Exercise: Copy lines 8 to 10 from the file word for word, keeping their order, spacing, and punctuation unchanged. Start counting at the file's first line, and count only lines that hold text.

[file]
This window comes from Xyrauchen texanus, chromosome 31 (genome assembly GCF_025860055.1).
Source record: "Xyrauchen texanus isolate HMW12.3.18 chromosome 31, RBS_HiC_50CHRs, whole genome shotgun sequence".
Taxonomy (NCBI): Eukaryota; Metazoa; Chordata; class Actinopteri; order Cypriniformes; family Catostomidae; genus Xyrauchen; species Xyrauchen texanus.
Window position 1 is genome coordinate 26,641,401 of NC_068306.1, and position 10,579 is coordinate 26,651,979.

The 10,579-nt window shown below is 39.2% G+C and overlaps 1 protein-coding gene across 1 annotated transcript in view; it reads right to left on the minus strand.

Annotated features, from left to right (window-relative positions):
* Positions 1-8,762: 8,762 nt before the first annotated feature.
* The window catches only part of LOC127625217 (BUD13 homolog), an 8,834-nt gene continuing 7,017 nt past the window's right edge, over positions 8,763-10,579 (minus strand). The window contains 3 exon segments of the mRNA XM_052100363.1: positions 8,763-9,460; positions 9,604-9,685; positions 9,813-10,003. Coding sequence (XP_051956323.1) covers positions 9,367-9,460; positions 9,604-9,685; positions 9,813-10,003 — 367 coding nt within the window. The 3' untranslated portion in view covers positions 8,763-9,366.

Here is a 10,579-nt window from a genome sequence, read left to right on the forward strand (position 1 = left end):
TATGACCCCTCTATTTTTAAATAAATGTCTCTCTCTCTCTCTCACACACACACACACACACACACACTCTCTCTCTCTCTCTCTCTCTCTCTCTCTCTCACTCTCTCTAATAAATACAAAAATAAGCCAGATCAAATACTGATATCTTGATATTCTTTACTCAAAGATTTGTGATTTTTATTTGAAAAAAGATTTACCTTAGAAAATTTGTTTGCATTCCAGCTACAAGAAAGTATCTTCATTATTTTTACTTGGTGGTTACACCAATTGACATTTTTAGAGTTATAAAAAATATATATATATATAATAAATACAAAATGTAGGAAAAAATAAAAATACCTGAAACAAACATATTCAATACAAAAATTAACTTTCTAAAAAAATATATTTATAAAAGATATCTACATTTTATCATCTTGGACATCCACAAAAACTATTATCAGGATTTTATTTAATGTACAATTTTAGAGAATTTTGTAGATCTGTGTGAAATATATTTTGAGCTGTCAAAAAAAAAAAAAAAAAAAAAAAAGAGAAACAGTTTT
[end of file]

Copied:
* The window catches only part of LOC127625217 (BUD13 homolog), an 8,834-nt gene continuing 7,017 nt past the window's right edge, over positions 8,763-10,579 (minus strand). The window contains 3 exon segments of the mRNA XM_052100363.1: positions 8,763-9,460; positions 9,604-9,685; positions 9,813-10,003. Coding sequence (XP_051956323.1) covers positions 9,367-9,460; positions 9,604-9,685; positions 9,813-10,003 — 367 coding nt within the window. The 3' untranslated portion in view covers positions 8,763-9,366.

Here is a 10,579-nt window from a genome sequence, read left to right on the forward strand (position 1 = left end):
TATGACCCCTCTATTTTTAAATAAATGTCTCTCTCTCTCTCTCACACACACACACACACACACACACTCTCTCTCTCTCTCTCTCTCTCTCTCTCTCTCACTCTCTCTAATAAATACAAAAATAAGCCAGATCAAATACTGATATCTTGATATTCTTTACTCAAAGATTTGTGATTTTTATTTGAAAAAAGATTTACCTTAGAAAATTTGTTTGCATTCCAGCTACAAGAAAGTATCTTCATTATTTTTACTTGGTGGTTACACCAATTGACATTTTTAGAGTTATAAAAAATATATATATATATAATAAATACAAAATGTAGGAAAAAATAAAAATACCTGAAACAAACATATTCAATACAAAAATTAACTTTCTAAAAAAATATATTTATAAAAGATATCTACATTTTATCATCTTGGACATCCACAAAAACTATTATCAGGATTTTATTTAATGTACAATTTTAGAGAATTTTGTAGATCTGTGTGAAATATATTTTGAGCTGTCAAAAAAAAAAAAAAAAAAAAAAAAGAGAAACAGTTTT